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Smart home gadgets need to live together

[BURLINGAME, United States] Smart home technology that has long been knocking at doors will settle into the mainstream after rival gadgets and services become hassle-free guests that get along with one another, industry insiders say.

While smart home offerings have been around for years, attention has been heightened by Google, Amazon and Apple maneuvering to be at the heart of managing devices capable of wirelessly taking commands or feeding information.

"We need to look at problems in the home from a holistic perspective and realize it is the value of all these devices working together that will drive adoption of the smart home," EVRYTHNG senior vice-president of connected products Curt Schacker said.

He was speaking in Silicon Valley on Tuesday for the start of a 20th anniversary Connections conference devoted to smart homes and the fast-growing Internet of Things.

EVRYTHNG works with businesses to manage data gathered from just about any object given a "real-time digital identity" by using computer chips, sensors or even scannable codes.

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"We think every single thing in the world can benefit from a digital identity," Mr Schacker said.

Last week, Google unveiled a virtual home assistant device that will challenge Amazon Echo as the Internet giant laid out a future rich with artificial intelligence.

Google Home, about the size of a stout vase, will hit the market later this year, vice president of product management Mario Queiroz promised at the Internet giant's annual developers conference.

Home devices will incorporate new Google virtual assistant software introduced by chief executive Sundar Pichai.

"Our ability to do conversational understanding is far ahead of what other virtual assistants can do," Mr Pichai told a packed audience.

"We are an order of magnitude ahead of everyone else." Home devices combine machine learning, online search, voice recognition and more to allow people to get answers to questions, manage tasks or control devices by speaking naturally, demonstrations showed.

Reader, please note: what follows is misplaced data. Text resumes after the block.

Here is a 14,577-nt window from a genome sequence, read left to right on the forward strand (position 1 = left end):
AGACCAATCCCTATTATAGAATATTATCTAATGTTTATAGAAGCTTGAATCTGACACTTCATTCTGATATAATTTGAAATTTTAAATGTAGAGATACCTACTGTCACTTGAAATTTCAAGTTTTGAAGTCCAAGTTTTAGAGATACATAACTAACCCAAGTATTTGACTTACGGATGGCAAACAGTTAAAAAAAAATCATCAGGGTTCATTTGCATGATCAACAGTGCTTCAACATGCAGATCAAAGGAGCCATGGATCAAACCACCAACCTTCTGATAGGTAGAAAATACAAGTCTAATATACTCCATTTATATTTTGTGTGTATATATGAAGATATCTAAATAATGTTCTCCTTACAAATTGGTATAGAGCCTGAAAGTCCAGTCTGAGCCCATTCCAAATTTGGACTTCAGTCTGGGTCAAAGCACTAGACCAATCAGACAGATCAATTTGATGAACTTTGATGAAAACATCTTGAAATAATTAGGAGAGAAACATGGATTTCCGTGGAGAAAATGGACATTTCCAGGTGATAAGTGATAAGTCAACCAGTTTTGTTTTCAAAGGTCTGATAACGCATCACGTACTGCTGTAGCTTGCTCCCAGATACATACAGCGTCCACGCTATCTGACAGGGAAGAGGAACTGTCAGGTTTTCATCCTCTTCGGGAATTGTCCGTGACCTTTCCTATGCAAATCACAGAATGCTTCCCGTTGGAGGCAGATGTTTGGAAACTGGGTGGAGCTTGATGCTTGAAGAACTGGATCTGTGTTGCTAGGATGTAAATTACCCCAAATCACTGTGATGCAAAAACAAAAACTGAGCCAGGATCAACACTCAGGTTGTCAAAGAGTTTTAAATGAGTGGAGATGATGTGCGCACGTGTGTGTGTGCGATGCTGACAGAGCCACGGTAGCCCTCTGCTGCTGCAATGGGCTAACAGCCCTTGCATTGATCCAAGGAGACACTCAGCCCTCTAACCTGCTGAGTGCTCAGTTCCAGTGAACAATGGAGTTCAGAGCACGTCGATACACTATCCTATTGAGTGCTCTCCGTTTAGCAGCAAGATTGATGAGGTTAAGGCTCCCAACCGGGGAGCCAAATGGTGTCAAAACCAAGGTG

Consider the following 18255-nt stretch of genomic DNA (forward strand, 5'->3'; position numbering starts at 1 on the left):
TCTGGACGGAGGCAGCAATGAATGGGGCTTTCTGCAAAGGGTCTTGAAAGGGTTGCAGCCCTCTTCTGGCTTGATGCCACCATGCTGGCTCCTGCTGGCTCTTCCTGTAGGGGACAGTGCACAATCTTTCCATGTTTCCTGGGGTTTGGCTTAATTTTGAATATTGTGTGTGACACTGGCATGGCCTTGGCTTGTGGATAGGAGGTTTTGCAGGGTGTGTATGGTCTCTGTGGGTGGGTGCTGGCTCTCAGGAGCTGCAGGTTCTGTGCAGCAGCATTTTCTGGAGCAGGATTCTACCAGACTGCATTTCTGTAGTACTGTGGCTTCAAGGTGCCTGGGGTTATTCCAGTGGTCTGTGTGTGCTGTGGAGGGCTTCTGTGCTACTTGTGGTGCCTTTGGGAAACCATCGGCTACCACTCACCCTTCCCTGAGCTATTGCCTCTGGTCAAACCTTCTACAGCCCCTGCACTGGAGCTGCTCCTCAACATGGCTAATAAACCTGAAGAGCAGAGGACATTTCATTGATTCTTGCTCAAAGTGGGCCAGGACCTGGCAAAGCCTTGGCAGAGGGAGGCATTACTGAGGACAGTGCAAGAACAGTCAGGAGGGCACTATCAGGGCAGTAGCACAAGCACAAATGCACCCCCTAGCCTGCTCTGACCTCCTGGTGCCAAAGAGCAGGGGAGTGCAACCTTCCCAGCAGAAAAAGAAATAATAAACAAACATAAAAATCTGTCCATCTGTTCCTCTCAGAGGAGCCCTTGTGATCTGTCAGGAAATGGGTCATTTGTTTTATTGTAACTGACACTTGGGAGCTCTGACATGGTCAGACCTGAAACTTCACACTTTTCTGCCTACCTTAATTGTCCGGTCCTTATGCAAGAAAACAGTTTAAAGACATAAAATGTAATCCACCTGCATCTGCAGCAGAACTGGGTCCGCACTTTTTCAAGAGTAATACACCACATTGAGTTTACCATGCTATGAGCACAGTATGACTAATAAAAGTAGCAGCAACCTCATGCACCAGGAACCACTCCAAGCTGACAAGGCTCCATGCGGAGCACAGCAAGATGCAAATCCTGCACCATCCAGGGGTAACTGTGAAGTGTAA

When Home hits, it will challenge Amazon Echo voice-controlled assistants that have proven to be a hit since the Seattle-based online retail colossus unveiled them two years ago.

Echo models are infused with Alexa virtual assistant software that can be built into anything "from a lawn sprinkler to a ceiling fan," Amazon Echo chief evangelist David Isbitski said at Connections.

"We started thinking about Echo and Alexa and it was hard for us to imagine in a couple of years any kind of interaction with technology will not be voice driven," Mr Isbitski said.

"It is easy to see that voice will be everywhere."

He envisioned an era of "ambient computing" in which, as depicted in science fiction, people speak commands and machines respond and obey with the help of artificial intelligence.

"The Internet of Things enables these smart home scenarios we have been talking about for years," Mr Isbitski said.

A section at Amazon's online retail website is devoted to smart devices that work with Alexa, an open network that invites developers to teach the software new skills.

Amazon last year established a US$100 million Alexa Fund to provide venture capital for innovators working with the technology.

"We are crawling; we are going to be walking pretty quick and we are all looking forward to running toward that smart home that we have always envisioned," Mr Isbitski said.

Meanwhile, Apple has been wooing developers with a HomeKit framework for using the technology giant's devices and Siri virtual assistant to manage smart appliances, fixtures and more.

Apple is believed to have HomeKit news planned at a press event taking place in San Francisco in June.

Speakers at Connections were skeptical that one smart home device would rule them all, given the array of service providers and gadget makers along with the fact that the web of smart things is growing to include cars.

Mark Skarpness chairs IoTivity, a project aimed at establishing standards that would let the gamut of smart devices work together.

"I think the market will get much bigger if you are not spending all your time competing on connectivity and instead competing on what we can do for you," he said.


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